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The Bangladesh ‘machete killings’ case of LGBTQ+ activists in which 6 Qaeda affiliates will hang

The judge, while pronouncing verdict in the 2016 case, said the death penalty was to 'set an example' that 'militancy or terrorism in any form' will not be tolerated in Bangladesh.

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New Delhi: On Tuesday, a special anti-terror tribunal in Bangladesh sentenced six Islamist militants to death, for brutally killing two LGBTQ+ rights activists in 2016.

The militants, belonging to the Ansar al-Islam, an affiliate of the al-Qaeda in the Indian Subcontinent (AQIS), had used machetes to hack Xulhaz Mannan (35) and Mahbub Rabby Tonoy (26) to death on 25 April 2016. The killers, posing as courier service personnel, had forced their way into the home of Mannan, editor of Bangladesh’s only LGBTQ+ publication Roopbaan, in the Kalabagan area of central Dhaka.

In a statement, the Ansar al-Islam said its members killed the two men because they were “pioneers of practicing and promoting homosexuality in Bangladesh”. The killings came a year after the organisation had been outlawed for a series of murders of secular intellectuals, activists and religious minorities.

Eight men were charged for the double murder of Mannan and Tonoy in July 2019, of which six were convicted and given the death penalty Tuesday. The verdict was initially scheduled for 6 April but got postponed due to a Covid lockdown declared by the government amid a surge in cases.

Judge Mohammad Majibur Rahman, while pronouncing the verdict, said the death penalty was to “set an example” that “militancy or terrorism in any form” will not be tolerated in Bangladesh.

The convicts include Syed Ziaul Haque Zia, the chief of the Ansar al-Islam and a former army officer; Akram Hossain, Mohammad Mozammel Hossain alias Saimon; Mohammad Sheikh Abdullah, Arafat Rahman and Asadullah. The other two individuals charged for the crime have been acquitted. Four of the eight individuals charged with the crime had been absconding, including the two who have been acquitted, while the other four were present in person for the sentencing.

ThePrint looks back at the murders and what they meant for the LGBTQ+ community in Bangladesh.

Also read: How al-Qaeda outpaced ISIS in Bangladesh by tuning into youth anger & conservatism

‘The machete killers’

The Ansar al-Islam had earned infamy for a spate of crimes in 2016 that came to be known as the ‘machete killings’ — the group used to carry machetes or crude homemade firearms and kill those who didn’t agree with their views on Islam.

Only two days before the Mannan-Tonoy double murder, Rezaul Karim Siddique (58), a professor of English, was stabbed to death in the north-western city of Rajshahi. A month before, atheist blogger Nazimuddin Samad (28) was murdered near Jagannath University in Dhaka.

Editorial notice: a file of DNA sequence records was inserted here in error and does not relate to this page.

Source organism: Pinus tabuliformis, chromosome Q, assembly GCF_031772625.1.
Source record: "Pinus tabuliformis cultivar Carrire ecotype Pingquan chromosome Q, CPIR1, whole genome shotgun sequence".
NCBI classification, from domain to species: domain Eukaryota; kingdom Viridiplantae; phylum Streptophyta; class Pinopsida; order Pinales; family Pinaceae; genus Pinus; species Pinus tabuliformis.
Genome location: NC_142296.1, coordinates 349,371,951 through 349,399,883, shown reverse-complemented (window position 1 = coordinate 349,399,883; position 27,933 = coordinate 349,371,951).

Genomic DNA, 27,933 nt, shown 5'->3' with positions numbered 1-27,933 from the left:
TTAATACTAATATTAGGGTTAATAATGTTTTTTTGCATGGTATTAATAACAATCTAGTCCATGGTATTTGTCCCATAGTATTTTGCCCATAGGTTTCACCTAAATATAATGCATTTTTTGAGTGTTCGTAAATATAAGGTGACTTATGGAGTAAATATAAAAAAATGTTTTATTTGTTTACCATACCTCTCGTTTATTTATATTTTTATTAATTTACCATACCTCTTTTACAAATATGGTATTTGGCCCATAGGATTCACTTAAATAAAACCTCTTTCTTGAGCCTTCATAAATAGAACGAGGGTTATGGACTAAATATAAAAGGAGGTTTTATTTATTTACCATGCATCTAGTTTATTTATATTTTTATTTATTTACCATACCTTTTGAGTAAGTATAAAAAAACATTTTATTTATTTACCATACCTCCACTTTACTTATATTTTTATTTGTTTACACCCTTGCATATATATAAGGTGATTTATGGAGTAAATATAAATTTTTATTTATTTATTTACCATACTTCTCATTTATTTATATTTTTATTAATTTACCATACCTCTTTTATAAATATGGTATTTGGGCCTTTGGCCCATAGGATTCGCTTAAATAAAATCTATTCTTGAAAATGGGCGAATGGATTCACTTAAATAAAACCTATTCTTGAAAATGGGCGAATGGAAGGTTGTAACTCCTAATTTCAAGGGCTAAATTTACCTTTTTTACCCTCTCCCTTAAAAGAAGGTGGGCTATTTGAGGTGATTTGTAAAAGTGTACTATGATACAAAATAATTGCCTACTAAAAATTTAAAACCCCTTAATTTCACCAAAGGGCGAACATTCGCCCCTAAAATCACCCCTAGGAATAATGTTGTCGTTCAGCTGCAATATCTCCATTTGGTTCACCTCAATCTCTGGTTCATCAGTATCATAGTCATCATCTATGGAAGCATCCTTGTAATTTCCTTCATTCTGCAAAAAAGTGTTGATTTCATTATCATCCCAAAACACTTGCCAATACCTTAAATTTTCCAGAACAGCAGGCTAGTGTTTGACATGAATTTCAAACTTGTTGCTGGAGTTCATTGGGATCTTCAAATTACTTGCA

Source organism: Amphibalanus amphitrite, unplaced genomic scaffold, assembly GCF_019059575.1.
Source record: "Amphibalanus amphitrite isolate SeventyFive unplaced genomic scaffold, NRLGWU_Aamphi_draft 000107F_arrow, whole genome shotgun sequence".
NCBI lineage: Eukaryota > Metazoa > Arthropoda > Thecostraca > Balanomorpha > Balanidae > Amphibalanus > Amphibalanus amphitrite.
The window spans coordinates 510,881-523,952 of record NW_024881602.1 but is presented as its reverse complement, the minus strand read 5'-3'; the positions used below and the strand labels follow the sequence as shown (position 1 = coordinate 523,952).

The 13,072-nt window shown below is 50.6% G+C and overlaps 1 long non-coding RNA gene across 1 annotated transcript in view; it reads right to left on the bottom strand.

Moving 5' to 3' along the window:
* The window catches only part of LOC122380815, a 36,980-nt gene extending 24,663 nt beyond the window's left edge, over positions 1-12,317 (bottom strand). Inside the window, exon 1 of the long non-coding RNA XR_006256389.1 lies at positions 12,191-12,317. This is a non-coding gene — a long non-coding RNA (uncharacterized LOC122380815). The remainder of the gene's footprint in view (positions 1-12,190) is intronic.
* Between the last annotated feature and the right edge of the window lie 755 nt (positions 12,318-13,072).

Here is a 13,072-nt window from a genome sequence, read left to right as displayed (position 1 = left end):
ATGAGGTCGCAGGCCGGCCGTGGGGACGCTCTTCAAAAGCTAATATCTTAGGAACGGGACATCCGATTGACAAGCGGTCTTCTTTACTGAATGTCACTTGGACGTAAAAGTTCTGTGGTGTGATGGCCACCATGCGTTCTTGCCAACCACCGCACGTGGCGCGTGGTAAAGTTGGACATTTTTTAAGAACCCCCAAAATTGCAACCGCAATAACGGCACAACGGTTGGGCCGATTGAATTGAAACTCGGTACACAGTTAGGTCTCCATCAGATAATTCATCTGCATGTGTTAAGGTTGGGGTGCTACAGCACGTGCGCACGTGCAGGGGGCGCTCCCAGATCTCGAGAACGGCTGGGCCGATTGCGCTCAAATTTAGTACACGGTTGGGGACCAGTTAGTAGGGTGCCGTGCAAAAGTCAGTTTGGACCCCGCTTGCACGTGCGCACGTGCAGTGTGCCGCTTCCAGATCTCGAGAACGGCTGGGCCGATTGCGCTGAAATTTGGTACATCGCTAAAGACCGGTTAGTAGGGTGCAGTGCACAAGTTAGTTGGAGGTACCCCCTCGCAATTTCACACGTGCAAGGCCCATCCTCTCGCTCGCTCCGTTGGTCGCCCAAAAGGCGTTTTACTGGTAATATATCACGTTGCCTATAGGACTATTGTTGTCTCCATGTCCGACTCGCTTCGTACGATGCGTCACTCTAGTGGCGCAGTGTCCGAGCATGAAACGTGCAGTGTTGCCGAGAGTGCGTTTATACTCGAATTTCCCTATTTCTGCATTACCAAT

In all, Ansar al-Islam was believed to have killed or injured more than 50 people in Bangladesh, with most of the crimes taking place in broad daylight.

However, in the Mannan-Tonoy double murder case, charges were pressed against the eight suspects only in 2019 by the Counter-Terrorism and Transnational Crime (CTTC) unit. The trial began on 19 November 2020. The CTTC had taken over the probe in 2017 from the Detective Branch (DB).

The investigation into the double murder picked up pace after the group’s operational wing member Asadullah was arrested. He confessed to the killing and revealed that a former army major, Syed Ziaul Haque Zia, was the mastermind behind the attack. Zia had been on the run since he was kicked out of the army, after he was accused of being involved in a failed coup against Prime Minister Sheikh Hasina’s government in 2011.

Asadullah also revealed how the accused prayed at a mosque near Mannan’s apartment before sneaking into the building to execute him, slashing and injuring the security guard in the process.

A movement silenced

Mannan had founded Roopbaan in 2014 to give the country’s tiny and secretive LGBTQ+ minority a voice. He, along with his friend and associate Tonoy, had been actively involved in raising issues related to the community’s rights. Just a month before his demise, Mannan had tried to organise a “rainbow rally” in capital Dhaka, for which he was briefly detained.

Mannan also worked at the American development agency USAID, which oversaw humanitarian aid abroad, for about 9 years. The news of Mannan’s death had shocked American officials in Bangladesh, and many of them had expressed condolences.

Marcia Bernicat, the US ambassador to Bangladesh, had said she was devastated by the murders, and urged the government in the “strongest terms” to apprehend the criminals behind the “senseless act of violence”.

State Department spokesperson John Kirby had also condemned Mannan’s death, describing him as a “beloved member of the embassy family and a courageous advocate” for gay rights.

For the LGBTQ+ community in Bangladesh, the murders changed everything overnight. Thousands of queer people lived in constant fear, which effectively killed the movement for their rights.

Bangladesh PM Sheikh Hasina had accused her political opponents, the Bangladesh Nationalist Party and the fundamentalist Jamaat-e-Islami, of orchestrating the attacks. She said they were trying to “destabilise the country” by committing heinous acts. However, the opposition parties had termed the allegations “ridiculous and unfortunate”, questioning how she had reached this a conclusion without a proper investigation.

(Edited by Shreyas Sharma)

Also read: Why fewer Indians have joined ISIS


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